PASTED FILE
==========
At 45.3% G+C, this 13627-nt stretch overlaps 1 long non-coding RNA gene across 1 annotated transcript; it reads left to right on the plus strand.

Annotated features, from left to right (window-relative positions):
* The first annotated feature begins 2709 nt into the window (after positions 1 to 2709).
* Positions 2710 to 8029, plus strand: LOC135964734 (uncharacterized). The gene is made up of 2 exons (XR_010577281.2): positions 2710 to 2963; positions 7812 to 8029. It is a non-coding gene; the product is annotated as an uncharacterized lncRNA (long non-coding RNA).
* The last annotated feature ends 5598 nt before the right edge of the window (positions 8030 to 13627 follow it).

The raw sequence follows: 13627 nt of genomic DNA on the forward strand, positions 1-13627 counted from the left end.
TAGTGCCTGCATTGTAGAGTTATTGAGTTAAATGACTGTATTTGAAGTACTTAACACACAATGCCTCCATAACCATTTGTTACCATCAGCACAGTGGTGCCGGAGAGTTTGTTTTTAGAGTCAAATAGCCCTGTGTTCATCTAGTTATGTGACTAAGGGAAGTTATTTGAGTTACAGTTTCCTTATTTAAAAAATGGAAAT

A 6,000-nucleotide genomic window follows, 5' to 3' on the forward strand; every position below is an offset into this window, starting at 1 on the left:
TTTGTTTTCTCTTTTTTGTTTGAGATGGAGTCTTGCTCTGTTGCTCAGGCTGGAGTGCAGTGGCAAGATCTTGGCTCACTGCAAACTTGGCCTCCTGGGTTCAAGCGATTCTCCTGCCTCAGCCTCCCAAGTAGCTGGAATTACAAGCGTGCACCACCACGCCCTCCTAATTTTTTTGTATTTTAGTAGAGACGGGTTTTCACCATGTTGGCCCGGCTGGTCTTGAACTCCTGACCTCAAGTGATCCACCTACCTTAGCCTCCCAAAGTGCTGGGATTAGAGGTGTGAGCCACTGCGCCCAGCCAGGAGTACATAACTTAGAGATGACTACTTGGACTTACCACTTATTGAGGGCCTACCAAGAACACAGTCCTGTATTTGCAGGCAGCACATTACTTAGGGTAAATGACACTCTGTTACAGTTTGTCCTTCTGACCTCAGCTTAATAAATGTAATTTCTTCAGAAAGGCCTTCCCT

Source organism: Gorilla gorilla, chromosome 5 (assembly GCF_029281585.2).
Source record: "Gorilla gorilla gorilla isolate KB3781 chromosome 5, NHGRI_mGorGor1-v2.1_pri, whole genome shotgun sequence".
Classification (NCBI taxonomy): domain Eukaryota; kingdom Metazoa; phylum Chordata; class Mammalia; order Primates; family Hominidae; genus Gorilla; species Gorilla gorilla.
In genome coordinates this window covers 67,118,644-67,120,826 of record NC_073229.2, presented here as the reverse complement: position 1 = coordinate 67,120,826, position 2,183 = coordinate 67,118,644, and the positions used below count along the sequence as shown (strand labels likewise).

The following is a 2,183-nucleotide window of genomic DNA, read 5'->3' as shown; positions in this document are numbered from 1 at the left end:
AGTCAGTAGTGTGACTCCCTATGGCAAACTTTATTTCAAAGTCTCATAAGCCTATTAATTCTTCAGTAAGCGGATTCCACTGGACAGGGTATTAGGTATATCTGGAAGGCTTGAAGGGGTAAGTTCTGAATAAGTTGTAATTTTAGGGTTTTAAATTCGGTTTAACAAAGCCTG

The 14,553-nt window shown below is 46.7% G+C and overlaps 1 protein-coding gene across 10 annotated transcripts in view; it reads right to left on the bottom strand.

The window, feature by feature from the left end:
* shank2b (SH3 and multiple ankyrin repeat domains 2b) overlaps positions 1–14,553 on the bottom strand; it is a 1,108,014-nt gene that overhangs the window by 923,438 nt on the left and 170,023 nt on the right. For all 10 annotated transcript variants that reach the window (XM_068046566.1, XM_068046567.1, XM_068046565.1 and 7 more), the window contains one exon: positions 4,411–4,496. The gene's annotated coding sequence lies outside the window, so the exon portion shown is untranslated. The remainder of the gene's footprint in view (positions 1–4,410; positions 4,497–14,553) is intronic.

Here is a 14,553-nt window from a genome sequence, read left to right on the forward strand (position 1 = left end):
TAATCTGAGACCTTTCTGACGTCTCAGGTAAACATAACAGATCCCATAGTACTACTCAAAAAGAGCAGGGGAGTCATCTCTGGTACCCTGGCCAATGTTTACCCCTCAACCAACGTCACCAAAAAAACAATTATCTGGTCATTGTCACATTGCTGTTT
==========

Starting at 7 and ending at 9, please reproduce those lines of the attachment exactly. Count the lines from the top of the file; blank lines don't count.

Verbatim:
TAGTGCCTGCATTGTAGAGTTATTGAGTTAAATGACTGTATTTGAAGTACTTAACACACAATGCCTCCATAACCATTTGTTACCATCAGCACAGTGGTGCCGGAGAGTTTGTTTTTAGAGTCAAATAGCCCTGTGTTCATCTAGTTATGTGACTAAGGGAAGTTATTTGAGTTACAGTTTCCTTATTTAAAAAATGGAAAT

A 6,000-nucleotide genomic window follows, 5' to 3' on the forward strand; every position below is an offset into this window, starting at 1 on the left:
TTTGTTTTCTCTTTTTTGTTTGAGATGGAGTCTTGCTCTGTTGCTCAGGCTGGAGTGCAGTGGCAAGATCTTGGCTCACTGCAAACTTGGCCTCCTGGGTTCAAGCGATTCTCCTGCCTCAGCCTCCCAAGTAGCTGGAATTACAAGCGTGCACCACCACGCCCTCCTAATTTTTTTGTATTTTAGTAGAGACGGGTTTTCACCATGTTGGCCCGGCTGGTCTTGAACTCCTGACCTCAAGTGATCCACCTACCTTAGCCTCCCAAAGTGCTGGGATTAGAGGTGTGAGCCACTGCGCCCAGCCAGGAGTACATAACTTAGAGATGACTACTTGGACTTACCACTTATTGAGGGCCTACCAAGAACACAGTCCTGTATTTGCAGGCAGCACATTACTTAGGGTAAATGACACTCTGTTACAGTTTGTCCTTCTGACCTCAGCTTAATAAATGTAATTTCTTCAGAAAGGCCTTCCCT